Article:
1. CMI submission to CHRE on Standards for members of NHS boards andgoverning bodies in EnglandApril 2012Contact:Philippa TuckerPublic Affairs Managerphilippa.firstname.lastname@example.orgTel: 0207 421 2723
2. Summary CMI very much welcomes the forthcoming Standards of competence and behaviour for senior NHS leaders. We are in favour of all steps to strengthen and improve ethical standards for executive and non-executive NHS Board members in England. As the professional body for professional managers and leaders, CMI has many years’ experience of enforcing its own ethical code of conduct, which requires our members to operate in an open and honest way, to safeguard the reputation and assets of their employer organisation, and to continue to develop professionally. When necessary, CMI conducts disciplinary hearings and withdraws members from individuals who have been found to have breached the code of conduct. The proposed ethical standards are a good starting point – they cover the required competency areas for such senior individuals, ie. personal behaviours, technical competence and business practices. However, we would urge that the Standards include a reference to an individual striving to develop their leadership and management skills; although some of the behaviours of a professional leader are covered in the standard, there could be a greater emphasis placed on continuing professional development outside of technical competencies. We would also like to see the Standards extended to leaders and managers operating at all levels of the NHS. Although it is important to embed ethical standards and behaviours in the most senior individuals within an organisation, these behaviours should be displayed by all leaders and managers throughout the NHS, in order to protect patients and to help all those facing “dilemmas and difficult decisions” in their everyday work Ultimately, the test of the effectiveness of such Standards is the way they are applied and implemented. We understand that this is outside the scope of CHRE’s project. However, we urge CHRE, the Department of Health, and other key stakeholder bodies (eg. the Institute of Healthcare Managers, NHS Employers, NHS Confederation, etc) to coordinate closely the implementation of these standards. Without effective enforcement of the standards, they will simply become a paper-based exercise.About the Chartered Management InstituteThe Chartered Management Institute is the only chartered professional body in the UK dedicated topromoting the highest standards of management and leadership excellence. CMI sets the standardthat others follow.As a membership organisation, CMI has been providing forward-thinking advice and support toindividuals and businesses for more than 50 years, and continues to give managers and leaders, andthe organisations they work in, the tools they need to improve their performance and make an impact.As well as equipping individuals with the skills, knowledge and experience to be excellent managersand leaders, CMI’s products and services support the development of management and leadershipexcellence across both public and private sector organisations.Through in-depth research and policy surveys of its 90,000 individual and 450 corporate members,CMI maintains its position as the premier authority on key management and leadership issues.CMI conducts a wide range of activities in the health sector. We have around 3,000 members in thesector, and work with a range of NHS employers to deliver skills training, eg. qualifications, coachingand mentoring and accreditation services. Some examples of the health sector organisations we workwith include Nottingham University Hospitals NHS Trust, the General Medical Council, the RoyalCollege of Physicians and the Heart of England NHS Trust, Birmingham.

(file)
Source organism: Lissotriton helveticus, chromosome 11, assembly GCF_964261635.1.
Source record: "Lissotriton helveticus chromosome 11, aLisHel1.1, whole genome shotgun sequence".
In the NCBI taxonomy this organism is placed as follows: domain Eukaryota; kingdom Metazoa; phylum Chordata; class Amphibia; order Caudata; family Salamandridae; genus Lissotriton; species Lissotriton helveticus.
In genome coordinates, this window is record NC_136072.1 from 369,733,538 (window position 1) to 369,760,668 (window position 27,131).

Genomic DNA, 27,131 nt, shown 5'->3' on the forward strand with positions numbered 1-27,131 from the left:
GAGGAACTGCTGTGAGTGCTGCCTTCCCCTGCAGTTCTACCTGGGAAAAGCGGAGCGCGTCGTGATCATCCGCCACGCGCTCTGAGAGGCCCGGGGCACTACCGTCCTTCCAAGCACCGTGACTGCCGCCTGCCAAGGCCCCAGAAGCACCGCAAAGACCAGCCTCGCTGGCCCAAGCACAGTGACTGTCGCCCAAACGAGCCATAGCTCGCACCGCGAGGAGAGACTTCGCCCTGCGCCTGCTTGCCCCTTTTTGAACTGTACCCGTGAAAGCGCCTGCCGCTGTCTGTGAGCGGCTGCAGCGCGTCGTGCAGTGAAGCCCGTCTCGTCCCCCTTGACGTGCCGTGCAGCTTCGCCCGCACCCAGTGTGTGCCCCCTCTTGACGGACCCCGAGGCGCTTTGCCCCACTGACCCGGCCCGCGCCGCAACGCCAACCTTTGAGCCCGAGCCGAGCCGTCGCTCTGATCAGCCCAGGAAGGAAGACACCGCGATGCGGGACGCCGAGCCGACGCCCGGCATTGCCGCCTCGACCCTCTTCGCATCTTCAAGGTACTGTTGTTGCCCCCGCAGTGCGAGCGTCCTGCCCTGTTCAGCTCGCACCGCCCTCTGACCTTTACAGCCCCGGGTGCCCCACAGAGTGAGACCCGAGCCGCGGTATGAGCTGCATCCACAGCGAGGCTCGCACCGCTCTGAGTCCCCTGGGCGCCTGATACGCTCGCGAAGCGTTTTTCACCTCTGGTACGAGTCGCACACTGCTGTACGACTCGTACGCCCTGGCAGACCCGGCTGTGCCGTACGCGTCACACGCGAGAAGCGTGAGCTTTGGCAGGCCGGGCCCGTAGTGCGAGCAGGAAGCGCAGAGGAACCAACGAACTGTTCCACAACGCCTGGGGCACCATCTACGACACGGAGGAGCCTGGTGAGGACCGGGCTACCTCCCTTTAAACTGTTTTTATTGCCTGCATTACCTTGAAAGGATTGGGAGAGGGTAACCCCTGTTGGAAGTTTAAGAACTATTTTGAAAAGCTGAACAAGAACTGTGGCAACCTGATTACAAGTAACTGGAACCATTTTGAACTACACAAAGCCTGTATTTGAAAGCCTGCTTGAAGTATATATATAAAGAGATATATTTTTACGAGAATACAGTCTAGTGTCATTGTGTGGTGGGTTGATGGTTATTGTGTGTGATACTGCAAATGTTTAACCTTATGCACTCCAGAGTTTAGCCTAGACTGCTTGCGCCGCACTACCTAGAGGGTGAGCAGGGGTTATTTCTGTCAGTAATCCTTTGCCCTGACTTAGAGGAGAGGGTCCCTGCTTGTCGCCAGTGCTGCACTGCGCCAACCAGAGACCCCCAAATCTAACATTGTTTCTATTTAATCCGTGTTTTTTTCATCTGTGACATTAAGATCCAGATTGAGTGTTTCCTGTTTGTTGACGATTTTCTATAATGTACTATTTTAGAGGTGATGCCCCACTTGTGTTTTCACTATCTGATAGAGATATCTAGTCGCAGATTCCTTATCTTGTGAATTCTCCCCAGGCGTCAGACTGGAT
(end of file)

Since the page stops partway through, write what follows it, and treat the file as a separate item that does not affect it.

3. Answers to consultation questionsBelow we have provided answers to the consultation questions which we feel require specificcomment.Question 2We feel that the existing areas are sufficient (i.e. personal behaviours, technical competence andbusiness practices) but the proposed Standards do not go far enough to improve the quality ofleadership and management.For example, under “personal behaviours”, CMI’s own code of ethics (a copy of which is attached)requires a manager to “strive for excellence at all times”. We also require leaders and managers to“act only within my level of competence and in accordance with the highest standards of professionalbehaviour and performance”, whereas the CHRE’s draft standards make no reference to an individualrecognising the limit of his or her competence, or striving to reach the highest standards ofprofessional behaviour.The “Integrity” bullet point could also go further – instead of “raising concerns if I see harmfulbehaviour or misconduct by others”, CMI’s code of practice requires an individual to “act consistentlyand fairly when addressing any shortfall in performance or standards of behaviour”. Given thebackdrop of events and incidents which these standards are designed to address, the standardswould be made stronger by an explicit reference to leaders taking responsibility for resolvinginstances of misconduct and harmful behaviour, rather than just raising concerns.In terms of technical competence, we consider that leadership and management skills go hand inhand with a person’s technical skills to make that person a professional manager. It would thereforestrengthen the Standards if they required a leader to develop and improve their leadership andmanagement skills, so as to improve the performance of the organisation as a whole.The reference to “patient experience” under point 5.5 could be made more explicit by referring insteadto “the views of patients, their families and carers”.Question 7Yes – we believe the standards should be applied to Executive and non-executive Board members.GeneralWe are happy for our response to be published or circulated as required – it is not confidential.CMIApril 2012